Robert MacSwain, ed., Scripture, Metahysics, and Poetry: Austin Farrer’s The Glass of Vision With Critical Commentary. Farnham: Ashgate, 2013, 221 pp., £60.00/$109.95, cloth.
I first read Austin Farrer’s The Glass of Vision while spending a week at Gladstone’s Library in Flintshire, Wales. Shortly after returning home, I tracked down a used copy of Farrer’s text, and this just before learning that my friend Rob MacSwain was working on this critical edition. Perhaps like me you already have a battered copy, or perhaps you’ve never heard of Farrer or The Glass of Vision. In either case, we owe MacSwain a debt of gratitude as this edition not only re-presents, but improves upon, the original edition with a fine “Introduction,” the addition of copious footnotes, an excellent bibliography, and, in Part 2, six essays by scholars including our shared supervisor, the Revd Professor David Brown (who also translated Farrer’s Latin citations and phrases for this edition, identified most of the classical sources, and commissioned the Durham Cathedral “Transfiguration Window” from which the cover detail of “Moses at the Burning Bush” comes). MacSwain, no stranger to Farrer studies, co-edited The Truth Seeking Heart: Austin Farrer and His Writings with Professor Ann Loades, and just recently published his St Andrews dissertation Solved by Sacrifice: Austin Farrer, Fideism, and the Evidence of Faith.
The Glass of Vision is the published version of Farrer’s 1948 Bampton Lectures, eight sermons delivered in the University Church of St Mary the Virgin, Oxford. In some sense similar to Scotland’s Gifford Lectures, the Bampton Lectures, which were made possible by the will of John Bampton (d. 1751), have been given since 1780. “The subject [of this lecture series] is the exposition and defence of the Christian Faith as expressed in the Creeds, on the authority of Scripture and the Fathers.”
More specifically, Farrer’s lectures address “the form of divine truth in the human mind.”[p. 15] And as MacSwain explains: “Farrer’s distinctive theory … is that supernatural relation itself is conveyed, not in the more familiar categories of propositions or events, but through images, or more specifically through the ‘interplay’ of image and event.”[p. 4] Farrer begins:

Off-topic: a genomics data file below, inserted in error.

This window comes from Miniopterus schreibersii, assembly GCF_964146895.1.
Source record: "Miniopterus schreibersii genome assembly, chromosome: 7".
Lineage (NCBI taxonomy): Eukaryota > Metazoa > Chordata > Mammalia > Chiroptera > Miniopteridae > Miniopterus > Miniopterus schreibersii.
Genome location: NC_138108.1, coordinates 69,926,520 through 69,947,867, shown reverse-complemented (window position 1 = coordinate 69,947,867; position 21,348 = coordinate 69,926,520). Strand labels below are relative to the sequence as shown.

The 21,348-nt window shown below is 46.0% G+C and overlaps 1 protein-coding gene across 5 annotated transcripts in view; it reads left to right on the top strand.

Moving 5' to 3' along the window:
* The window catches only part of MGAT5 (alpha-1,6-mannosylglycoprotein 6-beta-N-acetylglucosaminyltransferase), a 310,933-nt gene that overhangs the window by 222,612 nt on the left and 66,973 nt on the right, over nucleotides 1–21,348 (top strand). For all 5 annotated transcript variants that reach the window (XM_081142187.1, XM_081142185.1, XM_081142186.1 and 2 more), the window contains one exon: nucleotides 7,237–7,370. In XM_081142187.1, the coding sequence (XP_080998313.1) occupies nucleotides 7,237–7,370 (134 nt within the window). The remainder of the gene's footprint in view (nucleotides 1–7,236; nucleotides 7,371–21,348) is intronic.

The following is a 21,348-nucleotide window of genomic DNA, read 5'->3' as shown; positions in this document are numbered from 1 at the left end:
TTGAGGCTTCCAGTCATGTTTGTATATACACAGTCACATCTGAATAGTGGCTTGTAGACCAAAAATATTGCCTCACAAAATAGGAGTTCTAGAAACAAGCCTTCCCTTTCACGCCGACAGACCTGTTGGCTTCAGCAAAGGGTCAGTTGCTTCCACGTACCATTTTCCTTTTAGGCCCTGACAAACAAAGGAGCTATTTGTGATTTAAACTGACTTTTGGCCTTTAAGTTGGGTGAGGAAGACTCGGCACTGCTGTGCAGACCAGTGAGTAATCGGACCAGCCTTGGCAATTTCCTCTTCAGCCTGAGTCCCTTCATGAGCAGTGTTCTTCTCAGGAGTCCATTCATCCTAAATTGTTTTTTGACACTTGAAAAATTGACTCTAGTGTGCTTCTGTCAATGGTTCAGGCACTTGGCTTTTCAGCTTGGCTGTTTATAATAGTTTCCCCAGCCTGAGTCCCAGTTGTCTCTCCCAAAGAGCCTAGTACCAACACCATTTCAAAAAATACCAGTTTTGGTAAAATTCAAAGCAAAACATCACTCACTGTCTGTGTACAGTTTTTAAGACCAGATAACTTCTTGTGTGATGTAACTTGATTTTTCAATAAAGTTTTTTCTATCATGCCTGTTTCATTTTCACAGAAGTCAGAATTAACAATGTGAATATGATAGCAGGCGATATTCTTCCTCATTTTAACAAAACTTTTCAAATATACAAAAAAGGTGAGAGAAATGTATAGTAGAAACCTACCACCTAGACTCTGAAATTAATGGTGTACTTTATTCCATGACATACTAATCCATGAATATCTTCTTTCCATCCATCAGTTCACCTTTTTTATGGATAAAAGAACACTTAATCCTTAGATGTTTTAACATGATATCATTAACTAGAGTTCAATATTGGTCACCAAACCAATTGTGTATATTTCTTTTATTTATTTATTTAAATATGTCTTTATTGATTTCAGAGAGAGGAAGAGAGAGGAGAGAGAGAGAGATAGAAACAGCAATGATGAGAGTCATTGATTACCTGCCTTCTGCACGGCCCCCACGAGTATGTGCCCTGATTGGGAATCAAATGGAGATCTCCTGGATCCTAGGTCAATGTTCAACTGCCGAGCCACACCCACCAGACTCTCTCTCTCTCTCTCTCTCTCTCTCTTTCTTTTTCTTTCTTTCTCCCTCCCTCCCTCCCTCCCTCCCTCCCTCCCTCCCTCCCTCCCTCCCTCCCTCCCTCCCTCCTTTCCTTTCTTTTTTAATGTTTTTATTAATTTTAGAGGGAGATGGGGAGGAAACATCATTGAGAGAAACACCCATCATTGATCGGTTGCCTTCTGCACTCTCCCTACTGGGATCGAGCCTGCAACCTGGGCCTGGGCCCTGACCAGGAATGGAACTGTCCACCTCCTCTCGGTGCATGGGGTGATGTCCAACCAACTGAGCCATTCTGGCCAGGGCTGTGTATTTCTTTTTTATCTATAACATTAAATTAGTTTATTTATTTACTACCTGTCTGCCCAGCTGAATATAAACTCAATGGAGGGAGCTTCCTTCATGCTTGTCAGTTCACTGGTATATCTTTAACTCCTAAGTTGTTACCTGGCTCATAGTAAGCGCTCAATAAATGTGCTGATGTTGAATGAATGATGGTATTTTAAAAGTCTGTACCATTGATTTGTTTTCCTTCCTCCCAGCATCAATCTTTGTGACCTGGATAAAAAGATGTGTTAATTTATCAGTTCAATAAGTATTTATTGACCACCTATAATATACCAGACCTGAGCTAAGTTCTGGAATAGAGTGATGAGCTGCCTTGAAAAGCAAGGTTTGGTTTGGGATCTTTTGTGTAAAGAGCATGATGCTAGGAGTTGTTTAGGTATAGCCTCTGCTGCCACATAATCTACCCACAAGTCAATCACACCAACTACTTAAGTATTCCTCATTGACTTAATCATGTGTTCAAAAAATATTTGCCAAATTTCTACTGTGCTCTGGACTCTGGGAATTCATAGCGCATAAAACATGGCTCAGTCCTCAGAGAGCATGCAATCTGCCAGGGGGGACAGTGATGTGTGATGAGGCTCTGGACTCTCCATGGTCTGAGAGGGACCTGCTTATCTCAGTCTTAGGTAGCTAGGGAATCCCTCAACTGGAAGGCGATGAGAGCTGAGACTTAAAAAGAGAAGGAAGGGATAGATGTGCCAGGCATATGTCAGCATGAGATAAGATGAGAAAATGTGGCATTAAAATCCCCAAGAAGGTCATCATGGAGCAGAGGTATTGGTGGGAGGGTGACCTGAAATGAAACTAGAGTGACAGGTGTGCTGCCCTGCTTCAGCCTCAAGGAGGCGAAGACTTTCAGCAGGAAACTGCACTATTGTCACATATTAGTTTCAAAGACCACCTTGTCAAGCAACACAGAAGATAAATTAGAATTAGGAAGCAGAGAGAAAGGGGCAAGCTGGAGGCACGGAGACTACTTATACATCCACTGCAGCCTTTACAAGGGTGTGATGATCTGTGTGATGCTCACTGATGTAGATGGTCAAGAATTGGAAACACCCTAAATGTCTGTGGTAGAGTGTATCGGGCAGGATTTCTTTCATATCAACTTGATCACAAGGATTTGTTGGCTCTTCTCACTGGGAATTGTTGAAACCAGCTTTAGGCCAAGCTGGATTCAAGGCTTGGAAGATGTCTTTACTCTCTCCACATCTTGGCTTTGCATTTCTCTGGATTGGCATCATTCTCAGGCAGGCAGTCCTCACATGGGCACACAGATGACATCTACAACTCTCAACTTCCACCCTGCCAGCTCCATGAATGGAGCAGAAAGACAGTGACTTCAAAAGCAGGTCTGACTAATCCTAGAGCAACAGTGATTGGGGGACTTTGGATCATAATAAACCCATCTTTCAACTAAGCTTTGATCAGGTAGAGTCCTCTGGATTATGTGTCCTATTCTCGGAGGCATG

The lectures which follow are no more than a modest attempt to state what I do, in fact, think about the relation borne to one another by three things – the sense of metaphysical philosophy, the sense of Scriptural revelation, and the sense of poetry. These three things rubbing against one another in my mind seem to kindle one another, and so I am moved to ask how this happens.[p. 12]
A volume such as this will no doubt appeal to a wide variety of readers – theologians, philosophers of religion, the theology/arts crowd – and I commend it to each and every one. A convenient and excellent resource that I hope finds its way to paperback so that it might find its way into libraries, yes, but also into homes and classrooms where Farrer’s fire might be kindled.
Review by Christopher R. Brewer
Editor’s Note: Readers who have made it this far might be interested in a recent series of posts on Farrer, the first from Michael Ward, a second from MacSwain, a third from Professor Ann Loades and a fourth from Regular Contributor Tim Allen.
 It is not uncommon for individuals to deliver both Bampton and Gifford Lectures, something Farrer himself did. See Austin Farrer, The Freedom of the Will: The Gifford Lectures Delivered in the University of Edinburgh 1957 (New York: Charles Scribner’s Sons, 1958).
 The Gifford Lectures, made possible by the will of Adam Lord Gifford (1820 – 1887), have been delivered annually since 1888.
 “Bampton Lectures,” in The Oxford Dictionary of the Christian Church, 3rd ed. rev. (Oxford: Oxford University Press, 2005), 149.